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Germ line encoded antiviral defenses in vertebrate cells tend to be either broadly acting factors that exploit general features of viral replication or effectors with strong pathogen preference by virtue of specific recognition of viral proteins. The Mx GTPases, however, are atypical since they have broad antiviral activity against a wide range of RNA and DNA viruses despite specifically targeting different proteins across virus families. This review presents recent advances in understanding the biochemical properties and evolution of the primate ortholog MxA, and discusses how this information begins to provide molecular insights into the mechanisms behind the intriguing conundrum of how MxA is able to engage a diversity of viral proteins yet elicit antiviral breadth.
In 1962, a short report described the unique resistance of the inbred mouse strain A2G to mouse-adapted influenza virus . This observation led to mapping of myxovirus resistance 1 gene (Mx1, encoding Mx1 in mice and MxA in humans), which provides cell intrinsic defense against viral infection following induction by interferon (IFN) signaling. Constitutive expression of human MxA was sufficient to confer resistance to viral infection in Mx1 and IFN receptor α/β null mice . Several studies have underscored the major phenotypic effect of MxA as a remarkably broad-acting single gene effector of innate immunity against viruses (reviewed in ).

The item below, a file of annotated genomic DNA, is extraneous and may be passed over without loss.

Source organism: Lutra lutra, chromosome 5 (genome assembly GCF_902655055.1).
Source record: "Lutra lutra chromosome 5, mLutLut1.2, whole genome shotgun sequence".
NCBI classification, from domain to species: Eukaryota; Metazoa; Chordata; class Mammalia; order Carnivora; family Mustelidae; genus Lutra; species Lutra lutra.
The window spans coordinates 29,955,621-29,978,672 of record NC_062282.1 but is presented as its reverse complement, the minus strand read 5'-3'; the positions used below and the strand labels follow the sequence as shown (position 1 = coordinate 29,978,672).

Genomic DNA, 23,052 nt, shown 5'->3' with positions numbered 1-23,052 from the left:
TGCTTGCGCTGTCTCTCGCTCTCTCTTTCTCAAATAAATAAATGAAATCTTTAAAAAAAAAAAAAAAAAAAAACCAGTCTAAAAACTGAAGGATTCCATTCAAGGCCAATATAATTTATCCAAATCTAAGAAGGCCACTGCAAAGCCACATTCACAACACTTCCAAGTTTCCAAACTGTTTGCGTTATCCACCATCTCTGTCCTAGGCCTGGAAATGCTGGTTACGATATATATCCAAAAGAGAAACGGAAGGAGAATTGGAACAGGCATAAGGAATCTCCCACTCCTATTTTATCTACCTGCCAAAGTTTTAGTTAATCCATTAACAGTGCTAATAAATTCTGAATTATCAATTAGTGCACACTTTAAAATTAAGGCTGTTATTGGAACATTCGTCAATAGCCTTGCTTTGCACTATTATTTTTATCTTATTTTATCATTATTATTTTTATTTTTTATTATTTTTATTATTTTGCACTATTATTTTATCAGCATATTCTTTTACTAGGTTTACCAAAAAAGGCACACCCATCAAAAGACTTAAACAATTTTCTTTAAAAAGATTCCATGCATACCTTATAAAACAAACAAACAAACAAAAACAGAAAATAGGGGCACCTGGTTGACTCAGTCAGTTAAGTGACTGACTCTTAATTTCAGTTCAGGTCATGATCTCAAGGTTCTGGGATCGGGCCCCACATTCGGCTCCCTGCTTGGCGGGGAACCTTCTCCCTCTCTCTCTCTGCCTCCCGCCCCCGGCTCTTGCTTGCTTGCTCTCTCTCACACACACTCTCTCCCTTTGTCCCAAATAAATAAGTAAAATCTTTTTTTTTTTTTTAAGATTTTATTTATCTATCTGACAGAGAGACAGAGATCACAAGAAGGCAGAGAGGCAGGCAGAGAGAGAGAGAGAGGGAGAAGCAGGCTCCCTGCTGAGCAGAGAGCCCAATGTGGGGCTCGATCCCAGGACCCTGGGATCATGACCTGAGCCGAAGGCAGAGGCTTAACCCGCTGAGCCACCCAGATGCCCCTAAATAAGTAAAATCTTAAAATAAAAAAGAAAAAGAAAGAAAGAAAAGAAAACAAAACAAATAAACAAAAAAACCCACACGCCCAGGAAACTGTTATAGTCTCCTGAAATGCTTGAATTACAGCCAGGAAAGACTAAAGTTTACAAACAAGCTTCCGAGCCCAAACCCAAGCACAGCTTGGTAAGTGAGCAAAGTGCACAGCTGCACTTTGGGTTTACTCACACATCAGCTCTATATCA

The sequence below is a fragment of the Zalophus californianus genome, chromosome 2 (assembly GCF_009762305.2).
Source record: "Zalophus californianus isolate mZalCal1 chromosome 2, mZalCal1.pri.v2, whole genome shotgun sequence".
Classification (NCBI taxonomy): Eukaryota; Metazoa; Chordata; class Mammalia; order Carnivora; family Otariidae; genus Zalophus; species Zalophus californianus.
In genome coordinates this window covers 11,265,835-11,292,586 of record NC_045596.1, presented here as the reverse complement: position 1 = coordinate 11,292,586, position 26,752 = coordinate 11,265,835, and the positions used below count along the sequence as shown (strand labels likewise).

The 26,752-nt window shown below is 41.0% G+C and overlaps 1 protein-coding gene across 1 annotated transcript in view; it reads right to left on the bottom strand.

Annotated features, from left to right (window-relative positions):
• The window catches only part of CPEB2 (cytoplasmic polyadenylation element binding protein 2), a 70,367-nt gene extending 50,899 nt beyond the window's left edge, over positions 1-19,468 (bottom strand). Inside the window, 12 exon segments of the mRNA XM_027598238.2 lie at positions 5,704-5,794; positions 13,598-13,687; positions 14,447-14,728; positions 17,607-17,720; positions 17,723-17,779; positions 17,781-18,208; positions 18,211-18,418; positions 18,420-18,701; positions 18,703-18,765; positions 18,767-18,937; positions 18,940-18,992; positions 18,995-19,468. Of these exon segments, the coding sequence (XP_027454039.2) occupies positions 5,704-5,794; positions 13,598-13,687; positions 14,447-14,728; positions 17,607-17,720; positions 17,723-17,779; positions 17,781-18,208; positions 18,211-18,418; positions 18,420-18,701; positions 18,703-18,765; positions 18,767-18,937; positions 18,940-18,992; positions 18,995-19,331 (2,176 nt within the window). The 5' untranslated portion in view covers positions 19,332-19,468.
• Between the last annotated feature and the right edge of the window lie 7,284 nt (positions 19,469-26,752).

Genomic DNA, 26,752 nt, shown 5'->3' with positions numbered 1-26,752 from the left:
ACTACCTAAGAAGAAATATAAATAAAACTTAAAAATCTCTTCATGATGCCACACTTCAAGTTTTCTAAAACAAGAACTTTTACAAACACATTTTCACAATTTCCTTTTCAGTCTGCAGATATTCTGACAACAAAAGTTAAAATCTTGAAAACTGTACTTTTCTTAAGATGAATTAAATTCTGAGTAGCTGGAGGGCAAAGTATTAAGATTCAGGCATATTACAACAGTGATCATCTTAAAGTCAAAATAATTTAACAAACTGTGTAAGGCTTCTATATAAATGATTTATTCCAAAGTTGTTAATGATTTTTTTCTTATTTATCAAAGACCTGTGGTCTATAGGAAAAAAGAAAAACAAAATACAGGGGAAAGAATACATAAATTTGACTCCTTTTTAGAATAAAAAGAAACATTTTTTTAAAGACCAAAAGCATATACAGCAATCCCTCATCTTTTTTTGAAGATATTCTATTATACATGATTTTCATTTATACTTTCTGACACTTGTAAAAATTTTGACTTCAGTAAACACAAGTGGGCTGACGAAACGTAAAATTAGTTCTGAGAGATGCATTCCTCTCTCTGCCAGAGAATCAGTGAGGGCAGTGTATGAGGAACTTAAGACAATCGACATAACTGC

There exists an apparent dichotomy among the intracellular antiviral defenses; they either act broadly by virtue of recognizing general cues of viral infection (Figure 1A, blue), or are specific to a particular virus by virtue of highly specific recognition of viral components (Figure 1A, yellow). However, the Mx GTPases are atypical because they act broadly against a wide-spectrum of RNA and DNA viruses  via highly specific recognition of different viral proteins in diverse viruses (Figure 1A, green). How MxA combines target specificity with antiviral breadth is largely unknown. The recent confluence of biochemical, structural and evolutionary studies has begun to provide key insights into resolving the apparent paradox of MxA antiviral breadth in spite of target specificity. Here, we discuss the repertoire of MxA-sensitive viruses, how MxA influences virus evolution and how viruses, in turn, might affect MxA function and evolution.
The molecular interactions between MxA and viral targets have been most fully described for the orthomyxoviruses, and in particular for influenza A virus. Multiple lines of evidence suggest that NP is the primary viral protein underlying susceptibility to MxA. For example, the differential susceptibility of avian H5N1 (susceptible) and human H1N1 (resistant) influenza viruses to Mx1 is determined solely by the NP segment . MxA also interacts with the NP protein from the tick-borne orthomyxovirus Thogotovirus (THOV) . A recent study mapped the basis of MxA escape by the 1918 and 2009 H1N1 pandemic strains to changes in the NP . These escape residues, which are clustered on the NP surface, are sufficient to confer MxA-resistance when introduced into the otherwise susceptible H5N1 NP. Thus, the NP protein is necessary and sufficient to determine MxA susceptibility in orthomyxoviruses.